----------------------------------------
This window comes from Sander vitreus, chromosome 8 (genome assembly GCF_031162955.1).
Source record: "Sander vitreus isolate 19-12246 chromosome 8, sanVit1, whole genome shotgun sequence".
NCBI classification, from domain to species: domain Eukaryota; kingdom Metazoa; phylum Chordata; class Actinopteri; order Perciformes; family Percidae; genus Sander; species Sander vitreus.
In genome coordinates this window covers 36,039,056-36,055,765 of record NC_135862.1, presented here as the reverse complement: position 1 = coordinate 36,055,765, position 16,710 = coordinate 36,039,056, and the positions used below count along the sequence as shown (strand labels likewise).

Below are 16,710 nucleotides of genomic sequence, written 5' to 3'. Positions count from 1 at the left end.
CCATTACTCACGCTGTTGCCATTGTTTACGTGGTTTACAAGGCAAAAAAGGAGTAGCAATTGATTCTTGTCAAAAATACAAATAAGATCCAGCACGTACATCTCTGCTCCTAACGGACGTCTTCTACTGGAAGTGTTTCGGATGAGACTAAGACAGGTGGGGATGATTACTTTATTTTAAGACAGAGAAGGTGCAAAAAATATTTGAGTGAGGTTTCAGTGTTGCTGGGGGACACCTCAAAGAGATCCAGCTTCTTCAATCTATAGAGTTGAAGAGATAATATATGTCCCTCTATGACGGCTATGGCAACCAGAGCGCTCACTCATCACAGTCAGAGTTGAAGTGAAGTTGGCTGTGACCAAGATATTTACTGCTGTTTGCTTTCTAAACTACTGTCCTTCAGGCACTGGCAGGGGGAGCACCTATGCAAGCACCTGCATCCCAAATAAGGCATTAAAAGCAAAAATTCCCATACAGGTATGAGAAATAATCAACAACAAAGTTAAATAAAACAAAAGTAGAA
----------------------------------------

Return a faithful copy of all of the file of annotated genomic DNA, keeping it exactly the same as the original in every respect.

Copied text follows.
This window comes from Sander vitreus, chromosome 8 (genome assembly GCF_031162955.1).
Source record: "Sander vitreus isolate 19-12246 chromosome 8, sanVit1, whole genome shotgun sequence".
NCBI classification, from domain to species: domain Eukaryota; kingdom Metazoa; phylum Chordata; class Actinopteri; order Perciformes; family Percidae; genus Sander; species Sander vitreus.
In genome coordinates this window covers 36,039,056-36,055,765 of record NC_135862.1, presented here as the reverse complement: position 1 = coordinate 36,055,765, position 16,710 = coordinate 36,039,056, and the positions used below count along the sequence as shown (strand labels likewise).

Below are 16,710 nucleotides of genomic sequence, written 5' to 3'. Positions count from 1 at the left end.
CCATTACTCACGCTGTTGCCATTGTTTACGTGGTTTACAAGGCAAAAAAGGAGTAGCAATTGATTCTTGTCAAAAATACAAATAAGATCCAGCACGTACATCTCTGCTCCTAACGGACGTCTTCTACTGGAAGTGTTTCGGATGAGACTAAGACAGGTGGGGATGATTACTTTATTTTAAGACAGAGAAGGTGCAAAAAATATTTGAGTGAGGTTTCAGTGTTGCTGGGGGACACCTCAAAGAGATCCAGCTTCTTCAATCTATAGAGTTGAAGAGATAATATATGTCCCTCTATGACGGCTATGGCAACCAGAGCGCTCACTCATCACAGTCAGAGTTGAAGTGAAGTTGGCTGTGACCAAGATATTTACTGCTGTTTGCTTTCTAAACTACTGTCCTTCAGGCACTGGCAGGGGGAGCACCTATGCAAGCACCTGCATCCCAAATAAGGCATTAAAAGCAAAAATTCCCATACAGGTATGAGAAATAATCAACAACAAAGTTAAATAAAACAAAAGTAGAA